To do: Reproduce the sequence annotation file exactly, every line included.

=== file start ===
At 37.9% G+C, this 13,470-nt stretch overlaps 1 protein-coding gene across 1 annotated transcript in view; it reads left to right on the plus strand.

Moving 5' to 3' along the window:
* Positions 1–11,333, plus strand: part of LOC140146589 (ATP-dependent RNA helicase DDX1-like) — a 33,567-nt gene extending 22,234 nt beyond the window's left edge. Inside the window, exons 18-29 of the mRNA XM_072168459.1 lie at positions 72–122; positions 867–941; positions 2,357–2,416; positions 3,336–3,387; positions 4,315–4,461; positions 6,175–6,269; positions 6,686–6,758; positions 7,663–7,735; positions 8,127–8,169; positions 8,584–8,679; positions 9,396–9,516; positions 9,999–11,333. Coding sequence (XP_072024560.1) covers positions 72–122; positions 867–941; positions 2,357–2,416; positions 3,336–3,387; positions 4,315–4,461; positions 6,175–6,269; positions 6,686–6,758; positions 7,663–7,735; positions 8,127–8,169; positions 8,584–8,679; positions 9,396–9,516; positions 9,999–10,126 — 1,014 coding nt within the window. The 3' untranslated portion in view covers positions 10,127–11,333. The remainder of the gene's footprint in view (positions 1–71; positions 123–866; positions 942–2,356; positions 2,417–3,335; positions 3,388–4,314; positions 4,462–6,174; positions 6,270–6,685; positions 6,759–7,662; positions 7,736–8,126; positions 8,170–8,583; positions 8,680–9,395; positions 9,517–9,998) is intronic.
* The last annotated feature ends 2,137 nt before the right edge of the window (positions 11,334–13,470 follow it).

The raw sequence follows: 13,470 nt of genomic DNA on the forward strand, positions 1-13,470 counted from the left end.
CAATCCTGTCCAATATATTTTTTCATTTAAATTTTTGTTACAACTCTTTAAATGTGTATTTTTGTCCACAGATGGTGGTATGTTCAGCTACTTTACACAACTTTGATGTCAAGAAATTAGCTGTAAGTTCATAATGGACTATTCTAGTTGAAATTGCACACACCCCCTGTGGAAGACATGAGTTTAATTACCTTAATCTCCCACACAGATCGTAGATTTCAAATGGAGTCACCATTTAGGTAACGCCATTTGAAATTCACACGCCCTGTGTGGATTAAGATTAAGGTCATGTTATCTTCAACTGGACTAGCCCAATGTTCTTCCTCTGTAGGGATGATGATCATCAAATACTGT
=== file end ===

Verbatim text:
At 37.9% G+C, this 13,470-nt stretch overlaps 1 protein-coding gene across 1 annotated transcript in view; it reads left to right on the plus strand.

Moving 5' to 3' along the window:
* Positions 1–11,333, plus strand: part of LOC140146589 (ATP-dependent RNA helicase DDX1-like) — a 33,567-nt gene extending 22,234 nt beyond the window's left edge. Inside the window, exons 18-29 of the mRNA XM_072168459.1 lie at positions 72–122; positions 867–941; positions 2,357–2,416; positions 3,336–3,387; positions 4,315–4,461; positions 6,175–6,269; positions 6,686–6,758; positions 7,663–7,735; positions 8,127–8,169; positions 8,584–8,679; positions 9,396–9,516; positions 9,999–11,333. Coding sequence (XP_072024560.1) covers positions 72–122; positions 867–941; positions 2,357–2,416; positions 3,336–3,387; positions 4,315–4,461; positions 6,175–6,269; positions 6,686–6,758; positions 7,663–7,735; positions 8,127–8,169; positions 8,584–8,679; positions 9,396–9,516; positions 9,999–10,126 — 1,014 coding nt within the window. The 3' untranslated portion in view covers positions 10,127–11,333. The remainder of the gene's footprint in view (positions 1–71; positions 123–866; positions 942–2,356; positions 2,417–3,335; positions 3,388–4,314; positions 4,462–6,174; positions 6,270–6,685; positions 6,759–7,662; positions 7,736–8,126; positions 8,170–8,583; positions 8,680–9,395; positions 9,517–9,998) is intronic.
* The last annotated feature ends 2,137 nt before the right edge of the window (positions 11,334–13,470 follow it).

The raw sequence follows: 13,470 nt of genomic DNA on the forward strand, positions 1-13,470 counted from the left end.
CAATCCTGTCCAATATATTTTTTCATTTAAATTTTTGTTACAACTCTTTAAATGTGTATTTTTGTCCACAGATGGTGGTATGTTCAGCTACTTTACACAACTTTGATGTCAAGAAATTAGCTGTAAGTTCATAATGGACTATTCTAGTTGAAATTGCACACACCCCCTGTGGAAGACATGAGTTTAATTACCTTAATCTCCCACACAGATCGTAGATTTCAAATGGAGTCACCATTTAGGTAACGCCATTTGAAATTCACACGCCCTGTGTGGATTAAGATTAAGGTCATGTTATCTTCAACTGGACTAGCCCAATGTTCTTCCTCTGTAGGGATGATGATCATCAAATACTGT